Beirut: Lebanon's prime minister Saad Hariri has returned to his home country, on the eve of its Independence Day and after a nearly three-week absence dominated by his surprise resignation.
Hariri stepped down from his post in a televised address on 4 November from Saudi Arabia and then remained in Riyadh, where he spent two weeks before making brief trips to Abu Dhabi, Paris and Cairo.
His plane touched down at Beirut international airport shortly before midnight, a statement from his office said.
His resignation shocked Lebanese, but Hariri's prolonged stay in Saudi proved even more mysterious for many and sparked a litany of accusations that he was being held hostage there.
Hariri had promised he would return to Lebanon in time to mark its 74th Independence Day today and would clarify his position there.
On Tuesday, he travelled to Cairo to see Egyptian President Abdel Fattah al-Sisi, whom he thanked for his support for Lebanon.
Hours later, Hariri flew from the Egyptian capital Cairo to Larnaca in Cyprus where he met late at night with President Nicos Anastasiades, the Cyprus government spokesman said.
After a brief visit he flew on to Beirut, where he is expected to take part in the independence day military parade early on Wednesday and the customary reception at the presidential palace.
Hariri's Future Movement called on supporters to gather at his home in downtown Beirut at 1.00 pm local time.
A dual Saudi citizen who has previously enjoyed Riyadh's backing, Hariri resigned in a mysterious broadcast from the Saudi capital, accusing arch-rival Iran and its powerful Lebanese ally Hezbollah of destabilising his country.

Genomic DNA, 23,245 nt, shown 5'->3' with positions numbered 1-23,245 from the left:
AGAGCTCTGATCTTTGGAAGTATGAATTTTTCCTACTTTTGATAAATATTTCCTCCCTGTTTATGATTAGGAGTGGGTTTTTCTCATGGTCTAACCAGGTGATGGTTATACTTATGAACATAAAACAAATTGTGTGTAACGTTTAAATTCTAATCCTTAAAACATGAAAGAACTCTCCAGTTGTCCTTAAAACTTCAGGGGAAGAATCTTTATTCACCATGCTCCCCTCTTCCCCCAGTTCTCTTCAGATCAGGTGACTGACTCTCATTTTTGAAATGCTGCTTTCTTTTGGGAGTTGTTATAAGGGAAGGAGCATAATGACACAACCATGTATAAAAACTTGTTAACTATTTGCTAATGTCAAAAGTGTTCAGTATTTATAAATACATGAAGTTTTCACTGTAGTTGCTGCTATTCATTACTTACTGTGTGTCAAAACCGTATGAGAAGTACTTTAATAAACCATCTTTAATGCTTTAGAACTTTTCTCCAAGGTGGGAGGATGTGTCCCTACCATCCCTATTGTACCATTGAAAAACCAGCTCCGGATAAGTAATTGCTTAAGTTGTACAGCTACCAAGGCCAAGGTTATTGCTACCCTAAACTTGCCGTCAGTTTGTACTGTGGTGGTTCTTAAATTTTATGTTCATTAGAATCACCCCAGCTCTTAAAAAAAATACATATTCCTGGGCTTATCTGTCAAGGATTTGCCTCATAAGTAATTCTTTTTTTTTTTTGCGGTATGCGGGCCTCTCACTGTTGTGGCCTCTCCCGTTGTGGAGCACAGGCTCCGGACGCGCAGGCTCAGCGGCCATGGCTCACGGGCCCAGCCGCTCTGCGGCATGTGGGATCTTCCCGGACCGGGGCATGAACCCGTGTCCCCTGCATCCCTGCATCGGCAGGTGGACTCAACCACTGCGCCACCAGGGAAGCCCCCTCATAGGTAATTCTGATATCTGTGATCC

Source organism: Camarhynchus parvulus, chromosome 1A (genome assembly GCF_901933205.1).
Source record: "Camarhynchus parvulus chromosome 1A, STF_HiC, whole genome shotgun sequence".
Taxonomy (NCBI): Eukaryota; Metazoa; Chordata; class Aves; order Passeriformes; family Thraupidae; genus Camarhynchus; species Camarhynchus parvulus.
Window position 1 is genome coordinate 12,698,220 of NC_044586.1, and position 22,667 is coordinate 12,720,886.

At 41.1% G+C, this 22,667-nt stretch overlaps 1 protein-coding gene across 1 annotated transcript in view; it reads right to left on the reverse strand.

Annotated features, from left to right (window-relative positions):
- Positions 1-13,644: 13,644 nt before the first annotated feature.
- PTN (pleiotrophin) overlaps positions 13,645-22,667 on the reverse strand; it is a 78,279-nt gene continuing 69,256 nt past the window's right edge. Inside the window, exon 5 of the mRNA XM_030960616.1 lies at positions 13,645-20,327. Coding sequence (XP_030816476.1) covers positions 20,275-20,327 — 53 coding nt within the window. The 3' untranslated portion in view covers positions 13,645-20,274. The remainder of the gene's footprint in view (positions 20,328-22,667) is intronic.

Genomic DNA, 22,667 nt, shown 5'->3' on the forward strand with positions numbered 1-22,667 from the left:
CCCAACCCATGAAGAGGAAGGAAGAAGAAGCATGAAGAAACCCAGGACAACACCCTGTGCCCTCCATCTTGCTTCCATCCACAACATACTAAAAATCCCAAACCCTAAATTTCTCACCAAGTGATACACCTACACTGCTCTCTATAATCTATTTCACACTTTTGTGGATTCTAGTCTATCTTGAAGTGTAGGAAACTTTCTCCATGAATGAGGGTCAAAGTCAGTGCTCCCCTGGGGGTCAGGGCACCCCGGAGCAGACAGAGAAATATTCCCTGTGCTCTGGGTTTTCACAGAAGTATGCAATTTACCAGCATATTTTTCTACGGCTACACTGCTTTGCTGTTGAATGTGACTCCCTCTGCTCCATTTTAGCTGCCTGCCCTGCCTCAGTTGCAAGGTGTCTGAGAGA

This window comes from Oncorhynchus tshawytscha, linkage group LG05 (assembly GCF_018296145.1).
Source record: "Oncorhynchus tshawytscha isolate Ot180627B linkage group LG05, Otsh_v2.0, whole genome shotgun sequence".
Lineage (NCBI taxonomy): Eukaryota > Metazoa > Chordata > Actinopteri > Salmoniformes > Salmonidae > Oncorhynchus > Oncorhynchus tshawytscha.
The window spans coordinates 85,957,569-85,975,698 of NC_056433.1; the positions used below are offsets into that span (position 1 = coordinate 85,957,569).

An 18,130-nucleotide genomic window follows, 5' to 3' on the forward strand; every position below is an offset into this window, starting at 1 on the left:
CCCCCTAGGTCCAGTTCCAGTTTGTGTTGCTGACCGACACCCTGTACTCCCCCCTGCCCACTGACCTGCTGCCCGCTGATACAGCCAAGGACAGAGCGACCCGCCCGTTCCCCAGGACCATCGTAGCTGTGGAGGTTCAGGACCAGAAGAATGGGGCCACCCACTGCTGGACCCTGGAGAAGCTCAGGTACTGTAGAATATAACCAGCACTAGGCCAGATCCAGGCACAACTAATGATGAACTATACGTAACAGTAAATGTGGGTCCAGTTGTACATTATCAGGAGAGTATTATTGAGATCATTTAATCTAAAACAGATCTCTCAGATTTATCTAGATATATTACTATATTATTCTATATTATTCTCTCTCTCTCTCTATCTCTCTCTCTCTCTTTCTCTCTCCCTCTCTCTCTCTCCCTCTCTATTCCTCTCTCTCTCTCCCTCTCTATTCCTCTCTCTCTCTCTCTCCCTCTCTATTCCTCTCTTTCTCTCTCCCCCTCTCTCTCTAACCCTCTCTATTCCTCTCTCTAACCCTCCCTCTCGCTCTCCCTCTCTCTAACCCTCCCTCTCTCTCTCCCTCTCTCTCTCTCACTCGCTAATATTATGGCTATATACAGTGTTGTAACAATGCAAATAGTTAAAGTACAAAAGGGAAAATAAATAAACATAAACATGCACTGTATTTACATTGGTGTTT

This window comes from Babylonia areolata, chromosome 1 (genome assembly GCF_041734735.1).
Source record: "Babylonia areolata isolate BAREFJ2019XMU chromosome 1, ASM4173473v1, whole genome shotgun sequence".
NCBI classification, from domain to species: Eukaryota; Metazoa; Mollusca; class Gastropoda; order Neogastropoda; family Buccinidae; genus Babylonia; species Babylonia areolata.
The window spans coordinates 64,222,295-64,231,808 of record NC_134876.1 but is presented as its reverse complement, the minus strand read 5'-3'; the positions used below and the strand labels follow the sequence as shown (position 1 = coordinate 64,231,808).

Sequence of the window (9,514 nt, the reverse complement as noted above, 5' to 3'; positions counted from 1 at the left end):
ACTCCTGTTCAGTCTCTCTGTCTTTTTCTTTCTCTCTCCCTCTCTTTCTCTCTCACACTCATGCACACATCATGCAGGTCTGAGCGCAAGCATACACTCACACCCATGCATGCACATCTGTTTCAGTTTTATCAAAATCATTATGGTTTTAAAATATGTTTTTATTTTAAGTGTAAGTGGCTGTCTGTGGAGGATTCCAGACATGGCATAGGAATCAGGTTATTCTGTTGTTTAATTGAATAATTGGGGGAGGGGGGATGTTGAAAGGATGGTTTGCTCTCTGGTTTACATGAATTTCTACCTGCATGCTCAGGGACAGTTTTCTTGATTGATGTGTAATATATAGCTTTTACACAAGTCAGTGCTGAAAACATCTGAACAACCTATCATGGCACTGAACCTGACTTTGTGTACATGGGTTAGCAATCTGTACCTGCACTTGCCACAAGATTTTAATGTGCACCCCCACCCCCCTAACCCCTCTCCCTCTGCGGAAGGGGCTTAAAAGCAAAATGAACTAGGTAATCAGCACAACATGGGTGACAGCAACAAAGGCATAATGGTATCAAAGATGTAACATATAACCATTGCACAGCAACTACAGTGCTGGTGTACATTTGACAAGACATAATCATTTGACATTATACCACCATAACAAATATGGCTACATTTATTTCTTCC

But President Michel Aoun has yet to accept Hariri's resignation, insisting that he present it in person once back in the Lebanese capital.
During Hariri's two-week stay in Riyadh, Aoun accused Saudi authorities of holding him "hostage" and demanded that he enjoy freedom of movement.
After mediation efforts by Egypt and France — which held former mandate power over Lebanon — the 47-year-old premier left Riyadh on Saturday.
He headed to Paris for talks with French President Emmanuel Macron and pledged he would be home by today. "As you know I have resigned, and we will discuss that in Lebanon," he said.
Hariri's resignation from outside the country is unprecedented in Lebanese history. Questions remain over whether the resignation will stand, forcing negotiations on a new government, or if he might withdraw the decision.
Under Lebanon's constitution, the president is bound to accept a premier's resignation however it is tendered, Lebanese constitutional expert Edmond Rizk told AFP.
Published Date: Nov 22, 2017 07:18 AM | Updated Date: Nov 22, 2017 07:34 AM